A small town in NC has gained international attention over the past week for its steadfast resistance to a new solar farm. Plenty has been written already about what this story reveals about renewable energy, technophobia, fear of corporations, and even general science education in America. It also tells us something about the power we give NIMBY’s in the development process. There’s something else that seems to have slipped past in this conversation though that didn’t make sense to me.  

The real point of this post is that NC is being rapidly inundated by dots of various color and size

I decided to give Woodland the benefit of the doubt. After all their claim is that they are inundated with solar farms to the detriment of their community. I figure it might be possible since NC is indeed experiencing a major boom in solar power.

Like Eric Berger at Ars Technica, I started by looking at the satellite view on Google Maps. I assumed I would find a town smothered in bright reflective panels. I was dismayed, as they were, to find no solar farms at all. 

I found an answer to this mystery in the mayor of Woodland’s response to the widespread notoriety. The solar site don’t actually exist yet. All three are under construction. This explains their absence in the aerial imagery but it does not explain how the good folk of Woodland have so much to complain about.

Armed with a description of the sites in question I went a step further to the Northampton County Tax Map to locate the accursed shiny fields of sorrow. As far as I can ascertain these are the four sites highlighted below. Three were approved but the fourth was the proverbial “last straw.”  In the mayor’s letter one argument he suggests is that the solar farms consume Woodland’s precious developable land preempting other more tax productive uses. While this is an argument we find ourselves making to communities quite often, I’m just not sure how much it matters in a town that barely grown in forty five years. The possibility of new industry is something that got my attention though. Especially given what I DID find in the aerial imagery.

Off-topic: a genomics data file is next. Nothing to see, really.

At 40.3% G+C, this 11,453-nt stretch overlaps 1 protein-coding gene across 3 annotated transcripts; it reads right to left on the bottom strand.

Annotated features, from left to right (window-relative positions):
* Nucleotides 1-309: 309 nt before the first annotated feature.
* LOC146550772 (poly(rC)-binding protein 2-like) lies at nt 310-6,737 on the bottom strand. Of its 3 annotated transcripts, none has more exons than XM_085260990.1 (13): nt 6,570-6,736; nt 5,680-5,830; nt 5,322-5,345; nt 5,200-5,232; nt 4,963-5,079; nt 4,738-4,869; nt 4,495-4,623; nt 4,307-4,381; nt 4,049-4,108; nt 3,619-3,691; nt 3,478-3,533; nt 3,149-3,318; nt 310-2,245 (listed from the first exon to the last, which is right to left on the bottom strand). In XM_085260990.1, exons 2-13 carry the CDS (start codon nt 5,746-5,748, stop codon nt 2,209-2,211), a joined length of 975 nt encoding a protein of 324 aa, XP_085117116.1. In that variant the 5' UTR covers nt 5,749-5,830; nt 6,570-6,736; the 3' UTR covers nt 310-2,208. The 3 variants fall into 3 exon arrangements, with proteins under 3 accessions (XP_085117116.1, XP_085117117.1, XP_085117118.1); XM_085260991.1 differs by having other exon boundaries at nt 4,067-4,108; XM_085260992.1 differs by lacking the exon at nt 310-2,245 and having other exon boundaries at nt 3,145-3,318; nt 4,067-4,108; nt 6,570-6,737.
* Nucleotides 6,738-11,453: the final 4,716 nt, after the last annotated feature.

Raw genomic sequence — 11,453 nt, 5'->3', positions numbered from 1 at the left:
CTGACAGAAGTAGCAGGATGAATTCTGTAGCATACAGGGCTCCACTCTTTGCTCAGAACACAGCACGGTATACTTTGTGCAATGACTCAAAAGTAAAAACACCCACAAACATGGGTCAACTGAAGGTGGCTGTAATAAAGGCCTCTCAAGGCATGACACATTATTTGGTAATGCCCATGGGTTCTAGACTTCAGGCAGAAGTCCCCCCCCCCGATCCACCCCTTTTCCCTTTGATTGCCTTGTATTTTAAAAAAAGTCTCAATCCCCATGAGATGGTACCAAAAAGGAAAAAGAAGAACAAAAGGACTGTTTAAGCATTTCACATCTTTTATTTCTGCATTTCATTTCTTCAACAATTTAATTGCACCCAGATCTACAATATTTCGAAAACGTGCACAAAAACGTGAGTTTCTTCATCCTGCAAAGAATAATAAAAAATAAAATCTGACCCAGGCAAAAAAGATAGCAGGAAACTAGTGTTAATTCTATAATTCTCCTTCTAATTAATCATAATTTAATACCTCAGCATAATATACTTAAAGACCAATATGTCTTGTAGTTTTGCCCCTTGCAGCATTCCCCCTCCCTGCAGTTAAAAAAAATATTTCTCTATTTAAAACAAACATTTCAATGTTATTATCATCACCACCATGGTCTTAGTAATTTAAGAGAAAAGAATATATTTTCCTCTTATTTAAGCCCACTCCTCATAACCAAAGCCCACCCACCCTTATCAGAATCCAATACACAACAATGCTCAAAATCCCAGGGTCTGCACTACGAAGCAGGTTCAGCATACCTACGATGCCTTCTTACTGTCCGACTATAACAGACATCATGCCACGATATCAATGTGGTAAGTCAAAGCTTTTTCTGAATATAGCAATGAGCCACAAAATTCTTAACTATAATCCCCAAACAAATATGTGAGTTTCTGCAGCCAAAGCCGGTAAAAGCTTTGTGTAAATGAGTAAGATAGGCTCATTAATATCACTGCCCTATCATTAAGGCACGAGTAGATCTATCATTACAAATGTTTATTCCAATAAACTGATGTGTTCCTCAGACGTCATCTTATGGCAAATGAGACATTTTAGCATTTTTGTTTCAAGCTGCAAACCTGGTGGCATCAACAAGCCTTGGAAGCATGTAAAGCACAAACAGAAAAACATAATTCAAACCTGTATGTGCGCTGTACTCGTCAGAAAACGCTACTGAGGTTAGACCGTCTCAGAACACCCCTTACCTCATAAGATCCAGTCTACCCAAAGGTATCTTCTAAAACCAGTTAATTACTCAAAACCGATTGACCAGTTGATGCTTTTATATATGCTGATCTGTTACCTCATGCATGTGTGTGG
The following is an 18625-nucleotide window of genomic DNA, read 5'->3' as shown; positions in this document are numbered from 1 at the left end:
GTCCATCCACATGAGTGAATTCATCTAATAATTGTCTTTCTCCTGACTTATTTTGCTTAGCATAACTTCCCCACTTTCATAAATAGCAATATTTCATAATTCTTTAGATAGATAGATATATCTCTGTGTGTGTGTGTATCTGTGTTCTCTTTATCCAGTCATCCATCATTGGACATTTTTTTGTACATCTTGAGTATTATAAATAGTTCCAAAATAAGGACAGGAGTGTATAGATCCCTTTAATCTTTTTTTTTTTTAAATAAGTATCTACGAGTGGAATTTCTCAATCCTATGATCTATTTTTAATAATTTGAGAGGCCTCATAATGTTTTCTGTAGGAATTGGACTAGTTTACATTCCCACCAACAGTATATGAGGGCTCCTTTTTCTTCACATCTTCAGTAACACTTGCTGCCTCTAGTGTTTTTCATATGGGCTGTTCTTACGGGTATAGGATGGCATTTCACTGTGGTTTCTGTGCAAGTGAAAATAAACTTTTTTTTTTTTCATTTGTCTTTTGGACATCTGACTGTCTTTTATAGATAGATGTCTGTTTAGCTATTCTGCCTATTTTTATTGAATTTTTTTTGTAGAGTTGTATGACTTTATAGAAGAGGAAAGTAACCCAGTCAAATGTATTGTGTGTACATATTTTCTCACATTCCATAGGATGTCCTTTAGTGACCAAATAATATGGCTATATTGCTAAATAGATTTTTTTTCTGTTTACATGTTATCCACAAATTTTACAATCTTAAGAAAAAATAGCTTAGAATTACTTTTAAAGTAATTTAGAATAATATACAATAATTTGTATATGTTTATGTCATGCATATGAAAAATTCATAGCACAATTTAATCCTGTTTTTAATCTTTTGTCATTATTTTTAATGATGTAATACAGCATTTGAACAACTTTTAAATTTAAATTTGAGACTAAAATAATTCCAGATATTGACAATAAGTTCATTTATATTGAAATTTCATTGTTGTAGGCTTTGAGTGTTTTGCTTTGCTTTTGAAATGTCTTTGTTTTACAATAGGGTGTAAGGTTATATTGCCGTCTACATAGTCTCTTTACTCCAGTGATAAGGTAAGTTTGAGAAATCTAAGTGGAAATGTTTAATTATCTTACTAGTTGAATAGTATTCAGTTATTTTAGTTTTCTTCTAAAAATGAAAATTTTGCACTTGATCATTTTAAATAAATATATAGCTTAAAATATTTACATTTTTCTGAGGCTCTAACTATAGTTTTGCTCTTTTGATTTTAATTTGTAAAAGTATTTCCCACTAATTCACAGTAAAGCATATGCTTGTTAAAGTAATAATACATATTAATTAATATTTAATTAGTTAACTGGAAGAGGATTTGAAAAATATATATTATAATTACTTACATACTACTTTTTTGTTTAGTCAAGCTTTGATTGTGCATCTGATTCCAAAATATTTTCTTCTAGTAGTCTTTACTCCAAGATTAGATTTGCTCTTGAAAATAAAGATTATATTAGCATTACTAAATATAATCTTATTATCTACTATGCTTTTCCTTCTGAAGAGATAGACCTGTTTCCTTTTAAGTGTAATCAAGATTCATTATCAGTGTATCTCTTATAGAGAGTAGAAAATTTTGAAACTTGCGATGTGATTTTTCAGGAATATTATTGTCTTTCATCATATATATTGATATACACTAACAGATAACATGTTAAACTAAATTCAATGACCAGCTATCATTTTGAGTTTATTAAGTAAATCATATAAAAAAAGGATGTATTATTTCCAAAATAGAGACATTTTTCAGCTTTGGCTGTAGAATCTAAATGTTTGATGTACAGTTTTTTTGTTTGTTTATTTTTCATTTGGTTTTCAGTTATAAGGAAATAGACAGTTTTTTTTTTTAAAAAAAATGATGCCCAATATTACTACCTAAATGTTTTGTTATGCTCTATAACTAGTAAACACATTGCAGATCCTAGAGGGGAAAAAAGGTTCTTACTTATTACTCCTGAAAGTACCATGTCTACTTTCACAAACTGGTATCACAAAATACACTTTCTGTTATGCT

A Matter of Perspective

The body of water next to building is called a “waste lagoon.” It’s exactly what it sounds like and exactly as pleasant as you might imagine it to be.

In my futile search for solar farms I zoomed in on pretty much anything that was industrial looking and shiny. One of the closest such suspects was this facility at the edge of town. While it may not be immediately recognizable to everyone, for anyone familiar with Eastern NC it is a common site; a concentrated animal feeding operation (CAFO) or known more commonly as a factory farm. North Carolina has a lot of these.

As it turns out there are quite a few factory farms in the general vicinity. There are something like 30,000 hogs in Northampton County and another 1.5 million broilers (and only about 30,000 people). What is incredible in this story is that not only did the good folks of Woodland reject solar power because they failed to understand the principles of basic science, they did so while surrounded by surrounded by facilities well known for their risks to human health and the environment.

When we make decisions we have to think about context and perspective. Maps are a good way to do that but they certainly aren’t the only way. The good folks of Woodland have obviously overlooked how valuable these solar farms would be in a post-apocalyptic scenario.